Even accepting the most extreme estimates of the costs of immigration—which is totally unwarranted, but let’s do it momentarily for argument’s sake—it’s clear that unauthorized immigrants are responsible for at most only a tiny fraction of our economic and fiscal troubles. And that’s the worst case you can make. A more honest case is that they’re contributors to our society—people who work very hard at often crappy jobs, and get a lot of guff for their trouble. And, by revitalizing aging cities and neighborhoods, and by bringing new cuisine and music, they add to American life in ways that econometric models could never capture.


There’s something rather disturbing about applying this sort of cost–benefit logic to human beings. Raising the discourse to the higher level of political principle, it would be very hard to mount an admirable argument in favor of sealing our borders. At the risk of sounding like John Lennon, wouldn’t an earthly utopia be one without national borders and people free to move as they liked?

While there would be enormous practical problems involved in suddenly opening borders, the strongest arguments in principle against that sort of opening would have to reduce to xenophobia, a deep belief in the virtues of cultural purity (as if there weren’t enormous variations of class and temperament within individual cultures), or some attempt to preserve our privileged status in a world full of very poor people. None of these are very attractive when stated baldly.

But they’re entirely harmonious with some of the prominent themes in American politics since 9/11—or, if you’re more historically minded, since 1776. Earlier generations of immigrants and their descendants are often quick to demonize the latest vintage of arrivals; it’s almost a rite of passage towards Americanization (as is demonizing black Americans). The latest upsurge of immigrant-bashing seems to be coming from right-wing politicians and activists, who see the president’s poll numbers dropping and much of the right agenda in trouble, and are consequently looking for something to stir up a little pseudo-populist trouble. That agitation finds a receptive audience among people who are scared about their losing their jobs and their social status. It’s always easier to blame foreigners for our troubles (Chinese workers, outsourcing to India, as well as immigrants from unfashionable places) than it is to look at their domestic roots.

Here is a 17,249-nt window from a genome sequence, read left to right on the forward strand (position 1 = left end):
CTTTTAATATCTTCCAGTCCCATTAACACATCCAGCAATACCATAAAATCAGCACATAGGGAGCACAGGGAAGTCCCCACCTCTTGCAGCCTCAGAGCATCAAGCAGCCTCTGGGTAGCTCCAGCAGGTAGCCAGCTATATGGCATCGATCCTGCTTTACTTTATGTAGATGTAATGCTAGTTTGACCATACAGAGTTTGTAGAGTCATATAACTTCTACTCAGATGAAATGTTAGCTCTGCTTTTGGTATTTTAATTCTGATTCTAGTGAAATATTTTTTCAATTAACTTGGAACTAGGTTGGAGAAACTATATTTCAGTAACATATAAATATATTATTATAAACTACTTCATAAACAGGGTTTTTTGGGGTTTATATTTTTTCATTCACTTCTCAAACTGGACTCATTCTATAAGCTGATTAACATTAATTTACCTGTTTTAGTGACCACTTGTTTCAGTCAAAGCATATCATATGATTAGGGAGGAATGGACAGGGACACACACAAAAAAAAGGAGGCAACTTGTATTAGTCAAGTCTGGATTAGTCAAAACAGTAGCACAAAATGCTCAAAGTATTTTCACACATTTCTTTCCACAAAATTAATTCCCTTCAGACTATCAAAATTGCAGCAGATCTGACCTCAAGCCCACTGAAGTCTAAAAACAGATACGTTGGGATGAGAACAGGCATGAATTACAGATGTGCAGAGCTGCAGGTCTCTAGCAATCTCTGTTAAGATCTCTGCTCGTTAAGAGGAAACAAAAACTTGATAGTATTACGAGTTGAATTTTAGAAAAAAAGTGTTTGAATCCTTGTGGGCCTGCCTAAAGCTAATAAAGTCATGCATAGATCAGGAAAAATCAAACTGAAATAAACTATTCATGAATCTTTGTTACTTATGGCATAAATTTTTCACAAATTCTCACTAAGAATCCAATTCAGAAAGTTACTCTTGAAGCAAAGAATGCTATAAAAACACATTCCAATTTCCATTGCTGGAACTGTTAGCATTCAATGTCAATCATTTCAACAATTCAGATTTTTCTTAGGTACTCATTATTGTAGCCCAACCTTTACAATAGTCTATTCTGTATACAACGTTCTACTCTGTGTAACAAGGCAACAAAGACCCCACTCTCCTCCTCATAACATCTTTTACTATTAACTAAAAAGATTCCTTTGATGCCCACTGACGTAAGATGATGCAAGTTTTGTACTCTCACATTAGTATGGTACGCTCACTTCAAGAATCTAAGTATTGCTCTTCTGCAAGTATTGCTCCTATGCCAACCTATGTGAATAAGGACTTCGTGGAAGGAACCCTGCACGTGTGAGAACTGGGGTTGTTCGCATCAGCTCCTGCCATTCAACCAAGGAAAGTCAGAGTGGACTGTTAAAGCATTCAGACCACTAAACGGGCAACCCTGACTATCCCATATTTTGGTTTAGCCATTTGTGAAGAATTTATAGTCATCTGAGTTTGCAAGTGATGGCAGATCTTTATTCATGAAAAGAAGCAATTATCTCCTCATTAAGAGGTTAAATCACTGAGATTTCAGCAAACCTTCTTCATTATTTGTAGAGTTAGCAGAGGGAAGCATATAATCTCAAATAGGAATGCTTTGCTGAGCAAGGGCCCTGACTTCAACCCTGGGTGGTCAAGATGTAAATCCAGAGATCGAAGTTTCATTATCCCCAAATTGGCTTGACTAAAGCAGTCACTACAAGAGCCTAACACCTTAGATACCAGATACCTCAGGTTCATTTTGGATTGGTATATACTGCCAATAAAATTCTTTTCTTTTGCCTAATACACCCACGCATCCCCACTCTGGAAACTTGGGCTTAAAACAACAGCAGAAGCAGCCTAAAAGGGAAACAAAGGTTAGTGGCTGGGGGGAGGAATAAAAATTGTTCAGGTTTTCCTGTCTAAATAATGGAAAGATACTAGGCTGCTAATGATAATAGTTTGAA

Curiously, although the public discourse has turned more anti-immigrant recently—at least until the inspiring outburst of immigrant organizing and public demonstrations—American public opinion has, if anything, been turning more immigrant-friendly over the last decade or two. (Opinion towards immigrants also moves with the business cycle—more hostile in recessions, more welcoming in booms.) Strong anti-immigrant feeling looks to be the monopoly of a relatively small part of the population. In a Pew survey, 80% of respondents said that Latino immigrants work very hard and have strong family values, and only a third thought they turned to crime or welfare. That third is probably dominated by a hardcore white nativist faction (blacks, and of course Asians and Latinos, are less hostile towards new immigrants than are whites).

Interestingly, Pew finds that opposition to immigration is strongest in areas with few immigrants, and lowest in areas with many. That suggests there’s something phantasmic about strong opposition to immigration—some anxieties about contamination that might be immune to the sort of factual refutations that dominate this piece. But for the rational part of the population, these are the facts.